We're covering a lot of this. We've actually done and filmed some pitches in VC. Yeah, where does it come from? It comes from unconscious bias, I think. Men -- when you talk to VCs, some of them are just blatantly sexist. Right? I mean, I have talked to a couple people and I don't have them on camera, of course, but there clearly are men that are like, "Why would I hire a woman when she's either just gonna go get pregnant and then I'm paying for her to be off work, or I've found women to be not as reliable because they need to go pick up their kids or do whatever."

Now, think about this: If a man takes off a Thursday afternoon to go coach little league with his son or to take his daughter to Indian princess or something, everybody in the room is like, "Aw, how sweet! What a great dad!" If a woman takes off a Thursday afternoon to go do something with her children, it's, "Boy, I hope she gets her work done! I don't know, didn't she do that two weeks ago? Not sure she can handle that promotion!"

I mean, it's even just the assumption that if somebody isn't at their desk. If a man isn't at their desk -- there was a study done about this that I thought was fascinating. If a man's not at his desk, the assumption is he's in a business meeting: "Oh, he must be traveling for work. Oh, he must be in a meeting." If a woman's not at her desk: "Oh, she must be somewhere with her kids.”

So, just that in itself, when you're thinking about who can handle the next job?

"Steven's leaving. We gotta find somebody to take his place. Who can take Steven's managerial spot? Well, what about Sally? She's been really good."

"Ah, but Sally's husband just took a big job. He's gonna be traveling. She's got young kids. She probably -- that's probably gonna be too much travel for her. She probably doesn't want it."

"Yeah, you're right. What about Michael?"

Poor Sally didn't even get a voice. She didn't even know they mentioned her for that job. She didn't even get to decide for herself, whether she wanted it or not. And the sad thing about it is if you go back to these men, they feel like they did the right thing. They felt like they were being considerate to Sally. Right? I mean, they really think, like, "Well, what do you mean? We were thinking about her! We knew that her husband took a job, we knew that she has young kids. We made the assumption that -- we didn't want to put that pressure on her."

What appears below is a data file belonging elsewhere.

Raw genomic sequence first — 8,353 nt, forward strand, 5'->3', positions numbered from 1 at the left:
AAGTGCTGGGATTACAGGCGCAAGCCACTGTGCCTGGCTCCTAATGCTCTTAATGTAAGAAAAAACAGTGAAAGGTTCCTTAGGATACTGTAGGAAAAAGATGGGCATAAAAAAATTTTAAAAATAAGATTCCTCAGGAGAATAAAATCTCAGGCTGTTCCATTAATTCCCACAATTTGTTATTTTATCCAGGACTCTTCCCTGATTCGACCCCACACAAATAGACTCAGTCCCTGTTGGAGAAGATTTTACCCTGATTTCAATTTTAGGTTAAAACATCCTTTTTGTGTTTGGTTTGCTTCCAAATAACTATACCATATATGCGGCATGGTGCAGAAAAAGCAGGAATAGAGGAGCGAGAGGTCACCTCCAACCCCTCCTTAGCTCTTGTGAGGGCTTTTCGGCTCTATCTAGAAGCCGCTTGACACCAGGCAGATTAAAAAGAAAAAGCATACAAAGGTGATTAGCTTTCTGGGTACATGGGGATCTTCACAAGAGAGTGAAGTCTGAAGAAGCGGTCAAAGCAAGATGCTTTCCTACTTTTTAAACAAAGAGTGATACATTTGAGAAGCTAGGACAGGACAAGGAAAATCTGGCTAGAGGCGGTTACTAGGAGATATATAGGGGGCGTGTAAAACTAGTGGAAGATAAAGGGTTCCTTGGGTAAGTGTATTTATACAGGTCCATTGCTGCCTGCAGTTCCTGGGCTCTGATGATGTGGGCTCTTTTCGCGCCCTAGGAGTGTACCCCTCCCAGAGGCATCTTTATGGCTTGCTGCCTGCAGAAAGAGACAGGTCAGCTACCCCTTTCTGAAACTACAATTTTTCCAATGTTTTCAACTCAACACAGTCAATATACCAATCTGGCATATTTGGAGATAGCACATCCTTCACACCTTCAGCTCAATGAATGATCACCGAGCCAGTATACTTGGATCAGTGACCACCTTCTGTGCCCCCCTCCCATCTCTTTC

They didn't ask her. Those kind of things happen all the time. That's why a lot of this is well-intended. There's not always malicious intent.

I think there is some truth to it when people blame the patriarchy in criticizing tech, but there's definitely a lot of discrimination by women against women. Who else do you feel can be complicit in these types of dynamics that keeps diversity down or keeps women down specifically?

[Pause.] Women can be hard on women. And studies show that women are hard on women.

Yeah.

You know, I think that there's this -- I'm hopeful that millennials aren't like that and I believe that they're changing and I hope that as they climb the corporate ladder they continue to be supportive of other women. My feeling is that this happens because as we climb in the workplace, there are fewer and fewer job opportunities, room for advancement, and we know that only one of us is gonna get to that C-suite. We know that only one of us is gonna get into the boardroom, if at all. And so the corporate structure as-is pretty much plots us against ourselves. Right? I mean, it creates this environment where women automatically have to feel competitive with other women, which is really too bad. We know -- think about how many times you hear in a workplace, "Oh, he's a really good guy. He's a really good guy." How nice for men that being just a good guy is enough to get them that job.

[Laughs.]

I mean, women have to work a lot harder than that. That's not enough for us.

In Code, obviously, you talk a lot about coding. Maybe this is too much of a crystal-ball question, but there's a big push for algorithms and machine learning and deep learning. I don't know if you have a sense of -- how do you think women might be ultimately affected when coding skills are monocropped, or everyone has it and it's long in the tooth and no longer prestigious?

Yeah, so, we're covering this for Bias documentary, which I'm really interested in.

Yeah.

The problem is -- the fascinating thing is how bias works its way into AI.

So, if you say, "Okay, we're going to get rid of our unconscious biases and people that have biases have brains, then if you have a brain you have bias." It's protectionary. There are reasons for it. Okay, then maybe the answer is AI. So, let's get rid of the brain and then maybe we could actually get over our own biases."

But what they're finding is that bias is working its way into AI. It works its way -- the way machines learn, I mean, it works its way in really quickly. So, just to take some completely rudimentary kind of example, but, this is one that I'm repeating from I think it was Leslie Miley that told me. Let's just say that I've got a bot in front of me, and I say, "Hey, show me a picture of a hot chick."